Even if you’re new to barefoot-style shoes, consider adding Xero’s newest offerings to your closet.
If your feet always hurt after a day in dress shoes or sneakers, you may have looked into barefoot-style shoes: Low-to-the-ground shoes that promise to improve your gait and posture, and give your feet a much-deserved break from tight and restrictive shoes.
Xero Shoes are one of the biggest names in barefoot-style shoes, so I decided to give them a try. In this Xero Shoes review, I’ll break down the pros and cons of this style of shoe, as well as how well Xero Shoes lives up to the promises made by barefoot-style shoes in general.
For enthusiasts of barefoot-style shoes, Xero offers a wide range of styles and shoe types that’s sure to delight. But even if it’s your first time trying this style of shoe, they’re a very good introduction to the barefoot lifestyle.
- Xero shoes offer excellent freedom of movement
- More styles to choose from than many other barefoot brands
- Sleek and attractive styling compared to other brands
- If you’ve never worn barefoot-style shoes, they take a while to get used to
- It may take more than one try to get the right sizing for these shoes
- Styling isn’t everybody’s cup of tea
About Xero Shoes
Founded in 2009 in Boulder, Colorado, Xero Shoes was created with two missions in mind: Being respectful stewards of the environment and our planet, and creating shoes that help people to move more naturally.
They’ve accomplished these dual goals by using ethically-sourced and sustainable materials, and crafting an impressive lineup of barefoot-style shoes that give your feet more room to move more naturally.
What I Tried
Let’s look at each of them in greater depth:
Of the two styles, I was most excited to try on the Kona. That’s because of all the slip-on shoes I’ve ever tried, I’ve still not found my “Goldilocks pair” — the one that offers just the right balance of a perfect fit, attractive style, and excellent comfort.
I’m happy to report that the Kona from Xero Shoes comes really, really close to that goal. It has this “barely there” feel that I’ve always wanted out of slip-ons, where it’s just enough coverage to be fuller than a sandal, but not so snug as to feel uncomfortable.
They’re extremely easy to slip on and off, and keep their shape really well wear after wear.
I ordered the Kona in the same size as my usual shoe (an 11), and they fit just right. The toe box is wide enough to feel roomy, but not so wide as to look like a clown’s shoe. They’re comfortable both with and without socks, which is a big plus for me.
Lastly, the Kona just looks really nice. It comes in one very neutral color scheme that pairs well with almost all of my casual outfits. Overall, I find myself reaching for these shoes very regularly now that I have a pair, and I recommend them highly.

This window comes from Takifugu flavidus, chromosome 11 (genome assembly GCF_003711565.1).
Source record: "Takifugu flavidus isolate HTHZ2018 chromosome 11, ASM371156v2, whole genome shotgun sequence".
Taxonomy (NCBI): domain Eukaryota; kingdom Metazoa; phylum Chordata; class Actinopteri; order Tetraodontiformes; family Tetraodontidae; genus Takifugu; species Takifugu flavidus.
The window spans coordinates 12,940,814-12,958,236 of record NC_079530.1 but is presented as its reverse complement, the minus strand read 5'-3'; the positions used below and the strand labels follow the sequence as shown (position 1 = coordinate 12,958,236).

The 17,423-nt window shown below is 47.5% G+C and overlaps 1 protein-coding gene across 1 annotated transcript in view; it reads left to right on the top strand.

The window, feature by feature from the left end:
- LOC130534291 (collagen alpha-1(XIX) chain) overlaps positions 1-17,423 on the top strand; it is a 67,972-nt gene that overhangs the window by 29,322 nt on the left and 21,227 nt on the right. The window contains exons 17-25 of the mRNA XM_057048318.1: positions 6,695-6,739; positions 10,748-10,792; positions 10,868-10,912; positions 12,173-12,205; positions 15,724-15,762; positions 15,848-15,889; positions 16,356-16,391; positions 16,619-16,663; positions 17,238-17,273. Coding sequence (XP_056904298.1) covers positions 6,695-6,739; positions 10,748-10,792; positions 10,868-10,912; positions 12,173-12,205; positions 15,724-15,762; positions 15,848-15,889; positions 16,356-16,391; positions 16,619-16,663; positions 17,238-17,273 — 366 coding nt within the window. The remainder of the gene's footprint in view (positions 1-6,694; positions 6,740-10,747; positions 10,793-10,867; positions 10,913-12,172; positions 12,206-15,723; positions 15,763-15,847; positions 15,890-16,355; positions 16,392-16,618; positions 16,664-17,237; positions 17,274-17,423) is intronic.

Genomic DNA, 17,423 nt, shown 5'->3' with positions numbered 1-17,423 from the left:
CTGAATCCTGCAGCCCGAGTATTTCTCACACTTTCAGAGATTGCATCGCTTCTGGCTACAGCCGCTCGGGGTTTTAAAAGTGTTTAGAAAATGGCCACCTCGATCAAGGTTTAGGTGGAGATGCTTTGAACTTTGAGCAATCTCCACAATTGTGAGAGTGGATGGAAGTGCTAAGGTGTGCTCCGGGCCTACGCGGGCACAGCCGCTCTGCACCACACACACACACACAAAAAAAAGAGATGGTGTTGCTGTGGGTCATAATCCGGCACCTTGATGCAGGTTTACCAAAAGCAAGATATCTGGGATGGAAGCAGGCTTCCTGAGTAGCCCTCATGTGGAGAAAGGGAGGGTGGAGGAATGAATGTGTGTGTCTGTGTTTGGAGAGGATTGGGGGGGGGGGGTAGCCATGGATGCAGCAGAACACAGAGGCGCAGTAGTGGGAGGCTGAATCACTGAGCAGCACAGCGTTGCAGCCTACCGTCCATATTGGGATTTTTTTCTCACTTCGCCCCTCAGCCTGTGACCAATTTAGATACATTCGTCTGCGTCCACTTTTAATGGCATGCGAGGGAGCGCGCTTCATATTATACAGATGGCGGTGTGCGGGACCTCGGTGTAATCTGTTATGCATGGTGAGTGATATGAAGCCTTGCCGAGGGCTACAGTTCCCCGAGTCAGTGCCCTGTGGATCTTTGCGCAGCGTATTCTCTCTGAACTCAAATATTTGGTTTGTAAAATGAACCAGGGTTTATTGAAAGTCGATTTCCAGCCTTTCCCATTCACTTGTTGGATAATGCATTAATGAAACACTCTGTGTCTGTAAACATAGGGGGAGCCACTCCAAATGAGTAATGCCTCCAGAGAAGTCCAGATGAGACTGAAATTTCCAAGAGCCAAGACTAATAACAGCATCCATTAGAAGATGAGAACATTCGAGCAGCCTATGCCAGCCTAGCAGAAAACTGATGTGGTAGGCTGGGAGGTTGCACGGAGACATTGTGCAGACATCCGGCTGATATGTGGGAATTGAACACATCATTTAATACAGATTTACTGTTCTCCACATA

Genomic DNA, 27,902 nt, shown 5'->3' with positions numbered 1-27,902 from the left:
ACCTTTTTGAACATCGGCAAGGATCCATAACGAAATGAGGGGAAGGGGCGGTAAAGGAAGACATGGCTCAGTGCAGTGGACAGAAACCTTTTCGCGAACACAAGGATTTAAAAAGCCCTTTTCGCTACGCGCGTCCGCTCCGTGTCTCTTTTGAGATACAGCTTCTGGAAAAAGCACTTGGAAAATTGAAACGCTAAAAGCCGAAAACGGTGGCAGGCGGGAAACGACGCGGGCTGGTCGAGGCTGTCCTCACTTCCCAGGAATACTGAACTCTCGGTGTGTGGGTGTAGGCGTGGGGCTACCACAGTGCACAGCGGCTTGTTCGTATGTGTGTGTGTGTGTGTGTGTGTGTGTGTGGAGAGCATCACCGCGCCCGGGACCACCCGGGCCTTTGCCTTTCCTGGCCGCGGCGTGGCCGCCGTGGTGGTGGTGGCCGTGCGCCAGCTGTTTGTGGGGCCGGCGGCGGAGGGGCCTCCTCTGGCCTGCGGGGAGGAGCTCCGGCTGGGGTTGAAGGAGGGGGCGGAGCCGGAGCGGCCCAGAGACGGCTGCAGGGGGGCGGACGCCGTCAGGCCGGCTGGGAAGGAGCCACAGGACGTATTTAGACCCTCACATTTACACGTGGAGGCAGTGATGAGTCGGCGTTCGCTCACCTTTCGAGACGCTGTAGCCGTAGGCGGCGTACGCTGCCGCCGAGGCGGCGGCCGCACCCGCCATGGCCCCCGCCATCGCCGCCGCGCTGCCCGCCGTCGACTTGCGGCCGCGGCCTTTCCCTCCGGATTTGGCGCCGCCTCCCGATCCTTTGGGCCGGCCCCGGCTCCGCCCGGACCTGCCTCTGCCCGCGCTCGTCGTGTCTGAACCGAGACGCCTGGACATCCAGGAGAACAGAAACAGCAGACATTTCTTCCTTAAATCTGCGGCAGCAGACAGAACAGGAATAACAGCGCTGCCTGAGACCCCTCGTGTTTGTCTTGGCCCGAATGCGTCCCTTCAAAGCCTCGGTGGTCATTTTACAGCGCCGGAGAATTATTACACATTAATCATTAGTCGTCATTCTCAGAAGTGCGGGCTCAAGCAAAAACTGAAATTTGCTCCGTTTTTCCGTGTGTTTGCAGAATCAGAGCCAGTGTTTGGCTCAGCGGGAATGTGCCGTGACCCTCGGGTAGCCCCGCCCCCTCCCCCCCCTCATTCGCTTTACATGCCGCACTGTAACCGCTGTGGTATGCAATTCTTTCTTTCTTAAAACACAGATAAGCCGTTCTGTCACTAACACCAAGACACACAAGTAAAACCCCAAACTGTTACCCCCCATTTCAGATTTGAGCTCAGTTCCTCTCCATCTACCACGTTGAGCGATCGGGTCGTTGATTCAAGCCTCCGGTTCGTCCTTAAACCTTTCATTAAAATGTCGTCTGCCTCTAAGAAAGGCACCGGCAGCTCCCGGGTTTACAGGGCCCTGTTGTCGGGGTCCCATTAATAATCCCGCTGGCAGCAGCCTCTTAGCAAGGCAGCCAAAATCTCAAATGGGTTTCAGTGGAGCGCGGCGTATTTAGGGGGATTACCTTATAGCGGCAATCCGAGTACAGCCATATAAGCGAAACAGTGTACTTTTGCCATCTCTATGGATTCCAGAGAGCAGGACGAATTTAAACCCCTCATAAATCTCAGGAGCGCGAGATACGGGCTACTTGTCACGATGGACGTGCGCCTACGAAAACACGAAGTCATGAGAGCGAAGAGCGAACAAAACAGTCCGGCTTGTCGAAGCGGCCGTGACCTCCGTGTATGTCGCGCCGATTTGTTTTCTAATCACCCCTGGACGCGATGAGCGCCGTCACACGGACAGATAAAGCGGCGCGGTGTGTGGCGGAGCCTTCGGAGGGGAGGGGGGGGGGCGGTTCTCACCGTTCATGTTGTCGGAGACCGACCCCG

I was definitely more skeptical of the Ridgeway, since traditionally I’ve worn hiking boots that have quite a bit of padding and a tighter overall fit. Could a barefoot, zero-drop, minimally-padded hiker really do the trick?
Well, I’m torn on that one. According to the Xero Shoes fit guide, the Ridgeway should fit true to size — so I ordered my usual size 11.
In that size, I like almost everything about the boot. They really do look good when you’re wearing them, as opposed to a few other barefoot hikers I’ve tried that have such a wide toe box that they look silly.
And the waterproofing held up through a Cincinnati thunderstorm and plenty of splashing around in puddles, so that’s good to go.
My only criticism here is that the Ridgeway didn’t perform well for me on downhill descents.
This might be a fit issue, but my toes were just barely bumping up against the front of the boot, even with the laces tied down snugly.
For a longer hike, I know that this would leave my feet hurting pretty badly at the end of the day.
So in the end, rather than wearing these as a dedicated pair of hiking boots — I don’t think I’ll ever stray away from my pairs with heavier padding — I really like these boots as a stylish pair of around-the-town activewear boots.
Before we go, here are the answers to some of the most common Xero Shoes questions I’ve heard guys asking around the internet.
Are Xero Shoes good for your feet?
Independent research on the benefits of minimalist, barefoot-style shoes has shown that they can strengthen the tendons and muscles of your feet. For most people, it seems that they will help with the overall health of your feet over time.
Are Xero Shoes made in China?
Xero Shoes are made in China, and the company states that they are made “responsibly, ethically, and fairly”.
Do Xero Shoes really last 5000 miles?
Xero Shoes’ founder had a pair that lasted over 5000 miles, and that’s why the brand offers a 5000 mile warranty on their soles.
Final Verdict: Good, But Not For Everyone
Overall, just from the two pairs of Xero Shoes that I’ve tried, I can say that I think the brand is doing a lot of things right. Their shoes are stylish and comfortable, and they have a broad enough variety to choose from that there’s a Xero shoe for everyone.
If you’re already a barefoot shoe fan, order away — but keep in mind that if you’re new to the style, they will take some getting used to.
Have you tried barefoot shoes? What did you think? Let me know in the comments!